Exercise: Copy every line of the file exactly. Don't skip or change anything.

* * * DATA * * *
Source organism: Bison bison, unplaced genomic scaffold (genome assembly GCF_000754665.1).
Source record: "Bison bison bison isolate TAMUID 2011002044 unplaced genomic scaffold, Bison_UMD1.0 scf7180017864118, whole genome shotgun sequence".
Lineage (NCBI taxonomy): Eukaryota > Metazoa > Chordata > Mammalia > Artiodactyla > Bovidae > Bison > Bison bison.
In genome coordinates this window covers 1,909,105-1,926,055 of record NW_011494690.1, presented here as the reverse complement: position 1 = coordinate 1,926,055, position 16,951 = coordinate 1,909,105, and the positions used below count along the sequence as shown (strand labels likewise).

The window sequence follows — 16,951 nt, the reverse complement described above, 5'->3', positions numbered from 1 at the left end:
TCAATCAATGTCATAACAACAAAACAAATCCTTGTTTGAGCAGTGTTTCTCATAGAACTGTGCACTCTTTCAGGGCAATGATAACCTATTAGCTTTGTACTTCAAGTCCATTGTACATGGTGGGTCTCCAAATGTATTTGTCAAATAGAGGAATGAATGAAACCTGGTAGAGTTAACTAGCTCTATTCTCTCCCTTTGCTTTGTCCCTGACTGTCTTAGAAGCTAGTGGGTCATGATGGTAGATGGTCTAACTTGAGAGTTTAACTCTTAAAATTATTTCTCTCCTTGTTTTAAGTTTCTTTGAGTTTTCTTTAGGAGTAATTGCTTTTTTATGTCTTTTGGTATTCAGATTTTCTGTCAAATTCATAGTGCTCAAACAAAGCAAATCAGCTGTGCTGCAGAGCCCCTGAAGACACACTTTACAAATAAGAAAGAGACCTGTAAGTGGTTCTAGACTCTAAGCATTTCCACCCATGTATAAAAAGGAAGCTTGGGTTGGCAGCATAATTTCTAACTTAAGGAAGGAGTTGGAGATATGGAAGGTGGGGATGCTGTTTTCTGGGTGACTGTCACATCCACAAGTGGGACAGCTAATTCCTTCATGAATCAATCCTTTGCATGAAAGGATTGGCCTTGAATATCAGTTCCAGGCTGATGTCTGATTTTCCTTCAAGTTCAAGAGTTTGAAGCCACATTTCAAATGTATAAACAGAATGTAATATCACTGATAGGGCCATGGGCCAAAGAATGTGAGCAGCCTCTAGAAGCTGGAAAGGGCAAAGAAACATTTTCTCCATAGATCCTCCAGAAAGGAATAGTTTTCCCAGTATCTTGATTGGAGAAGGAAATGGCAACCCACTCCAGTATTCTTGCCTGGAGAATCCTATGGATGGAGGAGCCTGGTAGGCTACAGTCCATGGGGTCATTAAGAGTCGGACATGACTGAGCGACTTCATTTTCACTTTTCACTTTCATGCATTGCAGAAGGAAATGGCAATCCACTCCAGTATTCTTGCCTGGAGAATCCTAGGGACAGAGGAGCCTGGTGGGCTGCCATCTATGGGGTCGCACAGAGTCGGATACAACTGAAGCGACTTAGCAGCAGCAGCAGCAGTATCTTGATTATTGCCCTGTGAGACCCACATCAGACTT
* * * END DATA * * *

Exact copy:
Source organism: Bison bison, unplaced genomic scaffold (genome assembly GCF_000754665.1).
Source record: "Bison bison bison isolate TAMUID 2011002044 unplaced genomic scaffold, Bison_UMD1.0 scf7180017864118, whole genome shotgun sequence".
Lineage (NCBI taxonomy): Eukaryota > Metazoa > Chordata > Mammalia > Artiodactyla > Bovidae > Bison > Bison bison.
In genome coordinates this window covers 1,909,105-1,926,055 of record NW_011494690.1, presented here as the reverse complement: position 1 = coordinate 1,926,055, position 16,951 = coordinate 1,909,105, and the positions used below count along the sequence as shown (strand labels likewise).

The window sequence follows — 16,951 nt, the reverse complement described above, 5'->3', positions numbered from 1 at the left end:
TCAATCAATGTCATAACAACAAAACAAATCCTTGTTTGAGCAGTGTTTCTCATAGAACTGTGCACTCTTTCAGGGCAATGATAACCTATTAGCTTTGTACTTCAAGTCCATTGTACATGGTGGGTCTCCAAATGTATTTGTCAAATAGAGGAATGAATGAAACCTGGTAGAGTTAACTAGCTCTATTCTCTCCCTTTGCTTTGTCCCTGACTGTCTTAGAAGCTAGTGGGTCATGATGGTAGATGGTCTAACTTGAGAGTTTAACTCTTAAAATTATTTCTCTCCTTGTTTTAAGTTTCTTTGAGTTTTCTTTAGGAGTAATTGCTTTTTTATGTCTTTTGGTATTCAGATTTTCTGTCAAATTCATAGTGCTCAAACAAAGCAAATCAGCTGTGCTGCAGAGCCCCTGAAGACACACTTTACAAATAAGAAAGAGACCTGTAAGTGGTTCTAGACTCTAAGCATTTCCACCCATGTATAAAAAGGAAGCTTGGGTTGGCAGCATAATTTCTAACTTAAGGAAGGAGTTGGAGATATGGAAGGTGGGGATGCTGTTTTCTGGGTGACTGTCACATCCACAAGTGGGACAGCTAATTCCTTCATGAATCAATCCTTTGCATGAAAGGATTGGCCTTGAATATCAGTTCCAGGCTGATGTCTGATTTTCCTTCAAGTTCAAGAGTTTGAAGCCACATTTCAAATGTATAAACAGAATGTAATATCACTGATAGGGCCATGGGCCAAAGAATGTGAGCAGCCTCTAGAAGCTGGAAAGGGCAAAGAAACATTTTCTCCATAGATCCTCCAGAAAGGAATAGTTTTCCCAGTATCTTGATTGGAGAAGGAAATGGCAACCCACTCCAGTATTCTTGCCTGGAGAATCCTATGGATGGAGGAGCCTGGTAGGCTACAGTCCATGGGGTCATTAAGAGTCGGACATGACTGAGCGACTTCATTTTCACTTTTCACTTTCATGCATTGCAGAAGGAAATGGCAATCCACTCCAGTATTCTTGCCTGGAGAATCCTAGGGACAGAGGAGCCTGGTGGGCTGCCATCTATGGGGTCGCACAGAGTCGGATACAACTGAAGCGACTTAGCAGCAGCAGCAGCAGTATCTTGATTATTGCCCTGTGAGACCCACATCAGACTT